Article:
Cesium In Food: Update 18 Months Later
The Japan Times has a good piece on the food here, which is being continuously tested for radioactivity. There are some concerns about fish, chestnuts and "food sourced from forests, rivers and lakes in the Tohoku and northern Kanto regions and from the Pacific Ocean. This includes mushrooms, mountain vegetables, wild game, freshwater fish and bottom fish."
The Japan Times: Cesium contamination in food appears to be on wane
However, most people do not eat any of these items, and certainly not in any great quantities. As Takashi Ishimaru, a professor of ocean sciences at Tokyo University of Marine Science and Technology, points out to The Japan Times, when waste and plankton carcasses tainted with radiation sink to the seabed, they are eaten by the bottom-feeding organisms, which in turn are eaten by bottom fish. Commercial fishing near Fukushima Prefecture has been voluntarily banned so there is little chance of getting any of this on our plates. But Ishimaru also said it will take "much, much more time" before all fish near the coast of Fukushima are free of contamination.
Official data is updated regularly at the Ministry of Health and Welfare website (E). For example, the news is that chestnuts from Tochigi Prefecture, are now restricted "for the time being" together with bamboo shoots, shiitake mushrooms, boar meat, and some other foods, according to this pdf file from September 18, 2012.
You can check the available data on a remarkable website, http://www.contaminazione-
Looking at the prefectures, only a tiny amount of foods exceed the 100 Bq/kg limit ("Action levels*") in the past six months since April 1, 2012 until September 20, 2012:
Fukushima: Foods tested: 14837 Action levels: 700
Miyagi: Foods tested: 10502 Action levels: 116
Ibaragi: Foods tested: 9322 Action levels: 93
Tochigi: Foods tested: 10371 Action levels: 165
Gunma: Foods tested: 9875 Action levels: 23
Chiba: Foods tested: 3402 Action levels: 20
Aomori: Foods tested: 1561 Action levels: 2
Iwate: Foods tested: 9167 Action levels: 229
Akita: Foods tested: 1778 Action levels: 0
Yamagata: Foods tested: 7621 Action levels: 2
Saitama: Foods tested: 2026 Action levels: 1
Tokyo: Foods tested: 354 Action levels: 3
Kanagawa: Foods tested: 930 Action levels: 2
*Action levels mean foods will not be allowed to be sold.
Source: MHLW 20Sept2012_Sum_up_since_01Apr.pdf
More importantly, independent testing is carried out in Tohoku.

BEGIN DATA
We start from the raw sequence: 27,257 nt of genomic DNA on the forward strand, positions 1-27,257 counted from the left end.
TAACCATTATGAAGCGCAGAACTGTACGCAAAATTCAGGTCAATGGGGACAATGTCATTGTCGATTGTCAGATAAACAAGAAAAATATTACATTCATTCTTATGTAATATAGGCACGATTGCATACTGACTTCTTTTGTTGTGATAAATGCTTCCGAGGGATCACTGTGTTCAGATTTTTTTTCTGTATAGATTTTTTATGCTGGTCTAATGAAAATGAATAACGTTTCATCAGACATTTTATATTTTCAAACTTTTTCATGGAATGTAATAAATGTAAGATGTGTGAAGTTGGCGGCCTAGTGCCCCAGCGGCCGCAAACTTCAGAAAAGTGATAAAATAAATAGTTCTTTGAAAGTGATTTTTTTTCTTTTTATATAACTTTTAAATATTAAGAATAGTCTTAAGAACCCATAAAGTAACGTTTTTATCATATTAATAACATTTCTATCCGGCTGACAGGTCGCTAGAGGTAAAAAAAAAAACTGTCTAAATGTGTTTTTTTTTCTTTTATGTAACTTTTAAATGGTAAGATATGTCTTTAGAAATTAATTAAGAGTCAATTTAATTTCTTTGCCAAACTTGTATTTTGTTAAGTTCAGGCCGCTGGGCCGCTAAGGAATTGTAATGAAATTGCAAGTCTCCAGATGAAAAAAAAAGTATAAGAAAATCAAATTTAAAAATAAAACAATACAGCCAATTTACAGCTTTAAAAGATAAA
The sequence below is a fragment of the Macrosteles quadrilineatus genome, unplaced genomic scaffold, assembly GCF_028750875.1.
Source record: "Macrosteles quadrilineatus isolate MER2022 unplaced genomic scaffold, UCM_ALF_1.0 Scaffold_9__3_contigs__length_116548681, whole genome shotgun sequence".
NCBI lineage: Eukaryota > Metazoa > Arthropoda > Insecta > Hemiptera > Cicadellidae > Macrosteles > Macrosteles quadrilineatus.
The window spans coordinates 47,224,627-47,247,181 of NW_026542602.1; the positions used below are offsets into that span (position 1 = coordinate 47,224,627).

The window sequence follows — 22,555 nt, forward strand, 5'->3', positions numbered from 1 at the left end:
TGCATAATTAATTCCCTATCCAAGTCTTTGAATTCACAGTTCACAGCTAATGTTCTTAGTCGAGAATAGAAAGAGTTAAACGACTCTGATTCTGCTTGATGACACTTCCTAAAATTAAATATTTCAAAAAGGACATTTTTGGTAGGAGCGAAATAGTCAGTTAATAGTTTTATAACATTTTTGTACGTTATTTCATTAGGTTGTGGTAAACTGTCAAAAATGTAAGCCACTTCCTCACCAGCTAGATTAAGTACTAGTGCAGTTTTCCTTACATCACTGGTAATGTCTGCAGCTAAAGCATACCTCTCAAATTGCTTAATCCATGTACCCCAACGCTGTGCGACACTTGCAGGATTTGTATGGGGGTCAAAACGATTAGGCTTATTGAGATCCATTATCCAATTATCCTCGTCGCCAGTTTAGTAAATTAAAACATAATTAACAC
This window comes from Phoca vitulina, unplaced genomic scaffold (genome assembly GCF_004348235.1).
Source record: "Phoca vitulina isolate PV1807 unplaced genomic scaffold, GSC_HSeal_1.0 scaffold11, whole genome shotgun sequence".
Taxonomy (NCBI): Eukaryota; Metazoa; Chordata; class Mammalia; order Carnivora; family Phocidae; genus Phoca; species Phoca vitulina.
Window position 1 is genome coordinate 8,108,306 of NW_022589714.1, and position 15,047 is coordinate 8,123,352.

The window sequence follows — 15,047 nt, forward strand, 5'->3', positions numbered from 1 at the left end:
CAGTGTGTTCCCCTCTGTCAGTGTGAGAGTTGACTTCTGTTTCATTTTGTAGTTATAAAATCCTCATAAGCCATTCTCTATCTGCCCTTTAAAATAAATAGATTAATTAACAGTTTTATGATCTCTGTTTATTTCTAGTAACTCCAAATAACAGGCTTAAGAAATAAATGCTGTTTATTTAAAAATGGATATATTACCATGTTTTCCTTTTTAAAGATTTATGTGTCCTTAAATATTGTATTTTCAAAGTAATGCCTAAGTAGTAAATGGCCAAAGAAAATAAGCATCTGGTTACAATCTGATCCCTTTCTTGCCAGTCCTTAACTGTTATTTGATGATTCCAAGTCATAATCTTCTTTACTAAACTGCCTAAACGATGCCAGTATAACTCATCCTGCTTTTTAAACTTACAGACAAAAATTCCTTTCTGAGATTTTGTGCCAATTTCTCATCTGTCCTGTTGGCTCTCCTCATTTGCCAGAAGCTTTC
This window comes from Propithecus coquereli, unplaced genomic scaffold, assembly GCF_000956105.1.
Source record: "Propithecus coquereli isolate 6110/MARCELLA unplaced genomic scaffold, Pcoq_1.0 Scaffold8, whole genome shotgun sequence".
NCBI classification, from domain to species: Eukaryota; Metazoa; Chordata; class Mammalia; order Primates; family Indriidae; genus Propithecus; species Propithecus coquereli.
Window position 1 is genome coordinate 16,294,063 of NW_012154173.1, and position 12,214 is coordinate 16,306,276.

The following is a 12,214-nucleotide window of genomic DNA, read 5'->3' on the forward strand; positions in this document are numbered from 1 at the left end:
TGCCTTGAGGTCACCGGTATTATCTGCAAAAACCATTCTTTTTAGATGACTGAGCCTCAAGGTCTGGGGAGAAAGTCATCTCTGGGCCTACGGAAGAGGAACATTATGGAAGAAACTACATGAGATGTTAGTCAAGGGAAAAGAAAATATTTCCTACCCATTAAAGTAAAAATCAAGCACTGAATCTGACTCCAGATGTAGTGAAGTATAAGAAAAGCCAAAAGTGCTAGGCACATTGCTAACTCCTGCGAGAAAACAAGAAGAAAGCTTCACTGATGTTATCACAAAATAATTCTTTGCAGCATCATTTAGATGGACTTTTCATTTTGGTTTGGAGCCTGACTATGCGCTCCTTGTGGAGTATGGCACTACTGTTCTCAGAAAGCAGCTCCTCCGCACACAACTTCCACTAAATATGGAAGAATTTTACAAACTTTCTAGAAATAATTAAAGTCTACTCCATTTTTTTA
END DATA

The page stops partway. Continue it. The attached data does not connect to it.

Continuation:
The Japan Times asks:
Can we believe government data? Are there any other data that indicate contamination of food we are eating is low?
Co-op Fukushima has been examining cesium levels in meals cooked by Fukushima Prefecture residents and the results are showing a similar trend. Any cesium detected is usually very low, the consumer group says.
The co-op has performed the tests two times, with each round covering 100 households. The families prepare an additional setting for every meal over the course of two days for testing by the co-op. About 90 percent of the participating households used produce from Fukushima Prefecture in their meals.
Among the 100 households tested between November and March, radioactive cesium was detected in 10 meals. But the highest detected amount was 11.7 becquerels per kilogram, far below the government limit of 100 becquerels per kilogram.
Cesium levels in the second set of testing between June and August showed a similar trend. Of the 100 tested households, cesium was detected in meals from just two of the 82 households the co-op has been able to confirm data from so far.
The highest amount was a mere 3.2 becquerels per kilogram, it said.
If the family that made this meal ate the exact same one each day for a year, their total exposure to radioactive cesium would be 0.037 millisieverts, according to the co-op. By comparison, when someone is exposed to a cumulative dose of 100 millisieverts, the risk of dying from cancer goes up by 0.5 percent, according to many scientists.
Co-op Fukushima said it will continue to perform the tests and keep track of the contamination levels.
Top image: Using google maps, the Italian website shows one case of "log-grown shiitake" mushrooms in Tsukuba city, with Cesium detected at 17 Bq/kg, much lower than the 100 Bq/kg level standard set by the government. It shows up as a yellow dot on the map, while other dots are green, meaning no Cesium was detected.